The critique group never did agree on Mr. January. When we continued to argue, Sharon wisely flipped the calendar to Mr. February. (Note: the cover is for the paperback anthology Tall, Dark, and Dangerous by Catherine Anderson, Christina Dodd, and Susan Sizemore).

"Ugh!" someone said. "Too tough," someone else agreed, as we filed downstairs to start our session.

I looked at him. A Western man -- unshaven, narrow-eyed, and with his hand on his gun-belt. His build, hair and eye color were wrong, but there was something about his expression, something subtle, that reminded me of my last hero. Too tough? Nah.

Animals as Secondary Characters

Hi, I'm Robin D. Owens and I write fantasy romance for Berkley-Penguin-Random House (the "Heart" Series – 13 going on 14). I also write the Ghost Seer paranormal romance series for Berkley (Ghost Seer out last April, Ghost Layer recently released in September and Ghost Killer out next February). I wrote a five book series of fantasy for women (the "Summoning" series) for Luna Books.

I'm known for my animal or Familiar companions, and I'm quite sure that Zanth, the telepathic cat with attitude (redundant), sold my first book, HeartMate. Since then, in the Heart books, I've had kittens, cats, dogs, foxes, a raccoon and a hawk as my Fams – along with a wandering mole, etc.

In my Summoning series I have some magical beings who shapeshift into various animals. Miniature greyhounds and warhawks are the most common, though occasionally they have their catlike moments. I also have flying horses.

These characters are in the books for several reasons: mentors, friends, comic relief and occasionally under threat (they can get into trouble and some go to war). In the Summoning books, they also play a mysterious part in shaping the worlds' events.

You might call them archetypical characters. Mentors who advise (and may have their own agendas which also make them tricksters). Friends who are there to listen or nudge or nag (so, that's still a horse word but at least it wasn't badger...). Comic relief: this I use quite a bit, I like my tension built, released and built again.

The Ghost Seer series has a ghost Labrador as a spirit guide and all around cheerleader.

Things to watch for when you're writing animals. First, my cats are pretty much cats, except they are slightly more intelligent and can speak telepathically. They are self-centered, they live in the moment, they have contradictions in whatever philosophy they have but it has meaning to them at the time. They're vain. They call all cats "Cats," capitalized, and all dogs "dogs," NEVER capitalized. They look down on dogs. And they negotiate payment for favors.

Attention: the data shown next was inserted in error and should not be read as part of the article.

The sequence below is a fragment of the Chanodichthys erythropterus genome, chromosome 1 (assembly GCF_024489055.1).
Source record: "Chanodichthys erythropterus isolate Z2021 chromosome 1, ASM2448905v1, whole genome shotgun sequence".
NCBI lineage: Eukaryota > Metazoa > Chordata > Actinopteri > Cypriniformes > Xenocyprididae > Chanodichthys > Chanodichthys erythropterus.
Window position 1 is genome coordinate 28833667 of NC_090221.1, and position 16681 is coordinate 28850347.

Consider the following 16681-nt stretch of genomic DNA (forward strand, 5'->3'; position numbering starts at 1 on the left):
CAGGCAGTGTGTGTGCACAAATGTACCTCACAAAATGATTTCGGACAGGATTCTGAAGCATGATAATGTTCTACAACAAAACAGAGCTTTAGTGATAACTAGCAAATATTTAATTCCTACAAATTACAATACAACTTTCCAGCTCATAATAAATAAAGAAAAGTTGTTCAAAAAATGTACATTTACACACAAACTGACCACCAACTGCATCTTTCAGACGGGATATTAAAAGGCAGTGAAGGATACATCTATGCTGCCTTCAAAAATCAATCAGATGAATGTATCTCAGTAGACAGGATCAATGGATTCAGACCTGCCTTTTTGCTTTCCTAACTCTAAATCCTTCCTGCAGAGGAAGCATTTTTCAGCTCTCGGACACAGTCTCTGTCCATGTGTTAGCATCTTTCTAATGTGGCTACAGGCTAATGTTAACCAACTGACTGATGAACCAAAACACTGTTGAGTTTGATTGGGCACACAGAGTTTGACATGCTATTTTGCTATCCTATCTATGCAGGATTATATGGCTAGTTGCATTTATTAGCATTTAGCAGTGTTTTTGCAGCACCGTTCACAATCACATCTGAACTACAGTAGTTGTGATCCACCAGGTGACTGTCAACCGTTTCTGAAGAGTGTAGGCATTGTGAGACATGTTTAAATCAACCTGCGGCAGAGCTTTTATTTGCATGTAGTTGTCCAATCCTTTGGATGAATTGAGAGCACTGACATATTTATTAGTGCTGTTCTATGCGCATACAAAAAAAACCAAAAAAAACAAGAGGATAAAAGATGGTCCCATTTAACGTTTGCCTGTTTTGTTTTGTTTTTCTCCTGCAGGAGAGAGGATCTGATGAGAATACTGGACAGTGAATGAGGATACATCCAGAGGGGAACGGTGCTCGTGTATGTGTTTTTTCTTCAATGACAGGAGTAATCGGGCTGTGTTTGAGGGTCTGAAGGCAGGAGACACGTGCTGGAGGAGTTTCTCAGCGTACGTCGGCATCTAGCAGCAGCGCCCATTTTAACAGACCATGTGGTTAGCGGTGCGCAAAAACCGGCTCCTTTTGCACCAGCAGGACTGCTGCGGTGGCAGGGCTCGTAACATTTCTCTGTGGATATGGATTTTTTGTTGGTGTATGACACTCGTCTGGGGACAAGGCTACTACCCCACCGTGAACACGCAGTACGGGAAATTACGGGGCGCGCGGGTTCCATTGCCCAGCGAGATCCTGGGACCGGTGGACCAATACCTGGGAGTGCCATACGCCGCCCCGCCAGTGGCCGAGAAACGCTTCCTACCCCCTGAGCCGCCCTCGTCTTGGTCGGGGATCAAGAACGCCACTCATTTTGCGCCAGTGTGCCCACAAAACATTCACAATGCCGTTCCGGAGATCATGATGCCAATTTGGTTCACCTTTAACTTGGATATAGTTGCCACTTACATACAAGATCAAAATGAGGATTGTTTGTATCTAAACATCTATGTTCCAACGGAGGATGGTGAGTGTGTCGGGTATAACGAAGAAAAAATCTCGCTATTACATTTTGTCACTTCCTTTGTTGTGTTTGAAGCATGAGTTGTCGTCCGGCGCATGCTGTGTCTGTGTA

I try to keep my animals close to what they are here on earth, and with those limitations. My puppy in Heart Thief adores her FamWoman...and piddles on the rug. My crippled and starving Noble Hound in Heart Fate resents having to eat leftovers that a hunting cat "generously" gives him. He looks down on cats because they aren't as loyal as dogs. The Ghost Seer dog, Enzo, is determinedly cheerful.

For research...I have cats and my ex-roomie had a puppy. I observed. There is a strategically vital place in my house and each and every one of my cats has found it and held it.

I read a lot of books on foxes and there are some in the neighborhood. Another thing, THE expert on foxes call a noise they make "chortling." Maybe the sound is closer to chortling than the standard, well-known "barking." If I used "chortling," it would pull my reader from the story to think about the word which is not something associated with foxes....

The mole came in handy in a couple of the stories and a fan who liked moles and stuck the idea in my head provided critique and tips.

I have friends who have horses and I studied "natural" horsemanship, went to a horse camp (I live in the city) given by another writer who has Lipizzaners.

So, from my point of view, don't make them too cute, or too smart, and keep them lifelike. People will love them anyway.

May all your writing dreams come true.